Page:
Government is both on stand by and operational. It is stand by because it is supposed to deal with major crises, to step in and handle a military attack, or an economic depression, or a shifting sense about which minorities are to be given full citizenship rights. The rest of the time it dawdles even if most Presidential candidates insist on saying that every election is epochal. That is because they have to raise the ante to make this election vital to their supporters and so draw them into something that is on a standby basis. But changes in taxation or the management of natural resources imposed by one administration can be overturned by the next administration. Most of the time, the government waits around for something to happen that will galvanize it, and that is not likely to be a mere hurricane or other natural disaster, or gun violence, or an opioid epidemic. It takes something more than that to unsettle the public enough for them to require the government to do something. This is so even if the general trajectory of the nation can indeed be shifted by the election of one candidate rather than the other. Does anyone doubt that a Goldwater America would have been different than a Johnson America? Remember, Goldwater opposed all civil rights legislation. Does anyone doubt that a Gore America would have been different than a Bush America? No Iraq and Osama probably dead a dozen years earlier.
Government is an operating institution in that the mechanisms put in place to deal with one crisis or another have become long standing organizations that are part of the fabric of social life, like Medicare or prisons, and partly because there are things which are so clearly better managed collectively than through free enterprise that most people do not want to privatize the Department of Motor Vehicles, however annoying it may be to deal with it. Things that were once handled on an emergency basis are now handled on a regularized basis simply so that they are done more effectively and efficiently, the cause for the need of intervention recognized as of longstanding. So Lord Lieutenants dealt with food riots in eighteenth century England on an emergency basis, but the control of urban violence among the poor was turned over to the police departments created in the early nineteenth century. Poverty and crime were going to be around for a long time and so you needed Bobbies. The evolution towards greater governmental operations is historical rather than formal, although it is also formal in that collective decision making has always vied with individual decision making as a way to get things done. Joseph and Moses did things collectively, while Jesus was out to rescue individual souls. He was a fisher of men and a spreader of seeds, not a builder of silos.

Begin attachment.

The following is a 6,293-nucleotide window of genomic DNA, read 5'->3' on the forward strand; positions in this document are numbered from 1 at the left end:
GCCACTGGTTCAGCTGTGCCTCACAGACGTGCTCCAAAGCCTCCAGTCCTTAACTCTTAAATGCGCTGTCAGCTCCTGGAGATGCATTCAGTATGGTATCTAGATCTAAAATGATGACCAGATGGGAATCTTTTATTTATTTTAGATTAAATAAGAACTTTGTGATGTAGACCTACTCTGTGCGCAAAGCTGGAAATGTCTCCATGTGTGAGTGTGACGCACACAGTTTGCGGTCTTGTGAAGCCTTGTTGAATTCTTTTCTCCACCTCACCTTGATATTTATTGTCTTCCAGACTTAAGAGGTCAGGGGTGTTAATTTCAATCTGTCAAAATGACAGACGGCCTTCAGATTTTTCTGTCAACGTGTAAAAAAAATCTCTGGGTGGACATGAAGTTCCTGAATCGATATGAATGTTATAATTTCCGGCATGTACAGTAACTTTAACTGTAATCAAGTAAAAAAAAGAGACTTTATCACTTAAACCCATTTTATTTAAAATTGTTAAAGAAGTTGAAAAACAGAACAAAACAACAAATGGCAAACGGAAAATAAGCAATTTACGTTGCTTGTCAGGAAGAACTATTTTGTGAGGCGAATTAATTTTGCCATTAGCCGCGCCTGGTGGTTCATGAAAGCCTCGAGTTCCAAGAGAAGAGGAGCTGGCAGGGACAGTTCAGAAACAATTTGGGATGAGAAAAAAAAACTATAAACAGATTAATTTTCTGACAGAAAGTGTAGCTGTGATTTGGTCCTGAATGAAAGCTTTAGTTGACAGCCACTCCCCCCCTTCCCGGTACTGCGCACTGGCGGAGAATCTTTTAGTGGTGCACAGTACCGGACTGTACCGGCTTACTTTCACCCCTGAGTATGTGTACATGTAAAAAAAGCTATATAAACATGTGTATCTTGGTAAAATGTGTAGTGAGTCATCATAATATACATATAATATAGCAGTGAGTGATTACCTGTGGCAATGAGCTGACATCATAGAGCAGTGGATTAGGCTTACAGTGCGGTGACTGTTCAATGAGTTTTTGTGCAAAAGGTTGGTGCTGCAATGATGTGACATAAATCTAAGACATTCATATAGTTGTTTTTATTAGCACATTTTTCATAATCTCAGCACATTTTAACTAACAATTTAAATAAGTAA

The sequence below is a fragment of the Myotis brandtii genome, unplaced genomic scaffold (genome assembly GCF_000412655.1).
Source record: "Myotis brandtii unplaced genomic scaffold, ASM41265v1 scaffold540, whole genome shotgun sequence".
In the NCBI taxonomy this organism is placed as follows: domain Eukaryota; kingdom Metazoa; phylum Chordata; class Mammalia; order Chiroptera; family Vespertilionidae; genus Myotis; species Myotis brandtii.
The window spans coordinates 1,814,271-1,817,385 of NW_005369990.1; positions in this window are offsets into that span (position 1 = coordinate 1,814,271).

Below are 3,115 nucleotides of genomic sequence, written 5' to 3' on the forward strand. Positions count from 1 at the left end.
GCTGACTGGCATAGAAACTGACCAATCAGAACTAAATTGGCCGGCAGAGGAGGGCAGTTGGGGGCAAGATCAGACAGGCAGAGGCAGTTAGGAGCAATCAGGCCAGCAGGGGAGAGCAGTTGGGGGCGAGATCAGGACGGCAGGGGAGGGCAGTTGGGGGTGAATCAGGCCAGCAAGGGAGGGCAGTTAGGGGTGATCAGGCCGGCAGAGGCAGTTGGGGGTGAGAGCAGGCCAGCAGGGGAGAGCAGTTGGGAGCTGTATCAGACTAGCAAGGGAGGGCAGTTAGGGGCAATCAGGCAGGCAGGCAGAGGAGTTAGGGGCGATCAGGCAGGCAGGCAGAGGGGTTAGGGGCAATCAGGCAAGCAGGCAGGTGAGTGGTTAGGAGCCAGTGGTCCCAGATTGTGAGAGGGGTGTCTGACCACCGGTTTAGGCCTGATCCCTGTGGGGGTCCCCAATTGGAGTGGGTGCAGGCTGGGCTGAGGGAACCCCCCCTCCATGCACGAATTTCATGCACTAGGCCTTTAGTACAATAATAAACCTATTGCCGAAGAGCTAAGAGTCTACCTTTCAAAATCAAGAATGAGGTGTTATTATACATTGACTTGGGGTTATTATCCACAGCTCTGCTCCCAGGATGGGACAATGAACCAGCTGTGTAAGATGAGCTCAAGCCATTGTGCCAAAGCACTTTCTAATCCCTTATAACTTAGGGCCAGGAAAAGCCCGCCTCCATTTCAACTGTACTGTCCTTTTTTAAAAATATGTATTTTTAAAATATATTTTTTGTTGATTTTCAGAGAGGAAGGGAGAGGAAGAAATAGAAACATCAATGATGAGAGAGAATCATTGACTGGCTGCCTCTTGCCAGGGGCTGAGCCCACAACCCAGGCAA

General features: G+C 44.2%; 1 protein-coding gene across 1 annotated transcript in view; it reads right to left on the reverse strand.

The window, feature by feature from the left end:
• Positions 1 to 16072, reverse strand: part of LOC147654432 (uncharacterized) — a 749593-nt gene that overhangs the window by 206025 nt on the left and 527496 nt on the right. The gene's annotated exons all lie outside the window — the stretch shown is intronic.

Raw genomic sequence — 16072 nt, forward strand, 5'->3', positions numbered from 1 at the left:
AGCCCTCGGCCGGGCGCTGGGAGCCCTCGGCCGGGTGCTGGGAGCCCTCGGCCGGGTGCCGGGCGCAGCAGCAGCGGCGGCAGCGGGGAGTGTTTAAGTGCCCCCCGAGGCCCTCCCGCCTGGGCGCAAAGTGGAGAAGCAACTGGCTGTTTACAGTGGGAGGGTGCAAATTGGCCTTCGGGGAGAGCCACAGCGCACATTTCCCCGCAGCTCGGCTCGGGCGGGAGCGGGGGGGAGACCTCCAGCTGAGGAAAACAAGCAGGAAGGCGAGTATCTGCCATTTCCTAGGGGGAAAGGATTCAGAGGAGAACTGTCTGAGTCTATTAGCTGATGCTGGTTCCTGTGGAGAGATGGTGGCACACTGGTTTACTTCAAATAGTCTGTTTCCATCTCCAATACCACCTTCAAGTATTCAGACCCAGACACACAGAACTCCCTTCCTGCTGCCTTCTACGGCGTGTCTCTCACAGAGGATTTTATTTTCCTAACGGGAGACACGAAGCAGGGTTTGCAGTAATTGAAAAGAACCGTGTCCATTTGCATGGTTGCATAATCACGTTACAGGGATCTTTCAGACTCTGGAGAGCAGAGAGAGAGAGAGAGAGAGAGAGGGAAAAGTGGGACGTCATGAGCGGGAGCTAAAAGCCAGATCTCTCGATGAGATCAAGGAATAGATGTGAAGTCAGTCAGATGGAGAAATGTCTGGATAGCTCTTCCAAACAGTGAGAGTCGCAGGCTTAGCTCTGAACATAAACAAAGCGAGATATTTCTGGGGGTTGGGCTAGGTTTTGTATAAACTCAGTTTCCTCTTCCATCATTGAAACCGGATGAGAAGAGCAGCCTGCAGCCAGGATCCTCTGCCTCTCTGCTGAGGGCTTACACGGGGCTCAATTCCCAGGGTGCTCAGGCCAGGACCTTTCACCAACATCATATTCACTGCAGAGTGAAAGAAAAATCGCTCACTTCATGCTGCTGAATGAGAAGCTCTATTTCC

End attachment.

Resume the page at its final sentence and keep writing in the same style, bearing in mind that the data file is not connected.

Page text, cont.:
Conservatives prefer to think of government as a standby institution. It takes care of war and some natural disasters and shouldn’t mess with much more unless it is a deepset moral issue, such as abortion, because people can get along without it when it comes to business regulation, although that may simply mean people have lost sight of how vital to the safety of the food supply is the Food and Drug Administration. And anyway, so the conservative argument goes, the morals of the people are safeguarded by churches and custom, and if those do not work, then we are properly left to what a doctrine of the survival of the fittest would have us become. Liberals, on the other hand, think that government is always about programs, how to make the government a more effective operating system in dealing with poverty or illness or gun deaths, just missing the point of conservatives, which is that government doesn’t need to have programs in most of these areas or only have those programs, such as the CDC or the Weather Bureau, that have been so long in existence that they seem to be “natural” functions of government. Liberals always think that more has to be done, more programs instituted, to deal with the as yet unfulfilled needs of the citizenry. Culture and free enterprise can’t most of the time work on their own. Culture can assign Negroes to the back of the bus and free enterprise can exploit workers. It is government that makes sure that minority groups are not on a queue for only the back of the bus and that workers can negotiate collective bargaining agreements, though in that second case, as in many other areas, the social structure has shifted enough so that the mechanisms provided by government have become antiquated, and new ones, such as a raised national minimum wage, may be the only way out of worker exploitation. Conservatives will see the failure of government mechanisms as a reason to think that government solutions “never work”, while Liberals press on for innovative solutions. The two sides talk past one another.